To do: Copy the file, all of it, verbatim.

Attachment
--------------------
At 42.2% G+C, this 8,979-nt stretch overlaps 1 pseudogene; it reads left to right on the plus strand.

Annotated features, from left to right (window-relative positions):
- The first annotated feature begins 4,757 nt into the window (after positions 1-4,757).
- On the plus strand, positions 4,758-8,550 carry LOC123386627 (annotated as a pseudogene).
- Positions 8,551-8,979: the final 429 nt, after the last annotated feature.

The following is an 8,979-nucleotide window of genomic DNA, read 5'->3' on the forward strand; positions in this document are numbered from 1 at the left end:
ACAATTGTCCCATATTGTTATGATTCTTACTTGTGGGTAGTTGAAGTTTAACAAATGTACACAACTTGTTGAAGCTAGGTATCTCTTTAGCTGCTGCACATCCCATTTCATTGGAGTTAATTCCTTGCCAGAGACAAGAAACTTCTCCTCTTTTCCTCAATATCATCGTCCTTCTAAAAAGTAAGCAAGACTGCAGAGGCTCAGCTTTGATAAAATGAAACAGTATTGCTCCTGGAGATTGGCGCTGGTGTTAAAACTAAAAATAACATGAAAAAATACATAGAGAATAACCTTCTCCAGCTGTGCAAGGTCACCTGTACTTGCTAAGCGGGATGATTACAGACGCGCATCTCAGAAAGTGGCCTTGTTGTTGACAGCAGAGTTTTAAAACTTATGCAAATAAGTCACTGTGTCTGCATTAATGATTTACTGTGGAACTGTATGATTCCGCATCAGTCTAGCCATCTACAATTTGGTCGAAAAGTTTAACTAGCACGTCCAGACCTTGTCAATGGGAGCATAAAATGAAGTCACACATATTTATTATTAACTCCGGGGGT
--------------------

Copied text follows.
At 42.2% G+C, this 8,979-nt stretch overlaps 1 pseudogene; it reads left to right on the plus strand.

Annotated features, from left to right (window-relative positions):
- The first annotated feature begins 4,757 nt into the window (after positions 1-4,757).
- On the plus strand, positions 4,758-8,550 carry LOC123386627 (annotated as a pseudogene).
- Positions 8,551-8,979: the final 429 nt, after the last annotated feature.

The following is an 8,979-nucleotide window of genomic DNA, read 5'->3' on the forward strand; positions in this document are numbered from 1 at the left end:
ACAATTGTCCCATATTGTTATGATTCTTACTTGTGGGTAGTTGAAGTTTAACAAATGTACACAACTTGTTGAAGCTAGGTATCTCTTTAGCTGCTGCACATCCCATTTCATTGGAGTTAATTCCTTGCCAGAGACAAGAAACTTCTCCTCTTTTCCTCAATATCATCGTCCTTCTAAAAAGTAAGCAAGACTGCAGAGGCTCAGCTTTGATAAAATGAAACAGTATTGCTCCTGGAGATTGGCGCTGGTGTTAAAACTAAAAATAACATGAAAAAATACATAGAGAATAACCTTCTCCAGCTGTGCAAGGTCACCTGTACTTGCTAAGCGGGATGATTACAGACGCGCATCTCAGAAAGTGGCCTTGTTGTTGACAGCAGAGTTTTAAAACTTATGCAAATAAGTCACTGTGTCTGCATTAATGATTTACTGTGGAACTGTATGATTCCGCATCAGTCTAGCCATCTACAATTTGGTCGAAAAGTTTAACTAGCACGTCCAGACCTTGTCAATGGGAGCATAAAATGAAGTCACACATATTTATTATTAACTCCGGGGGT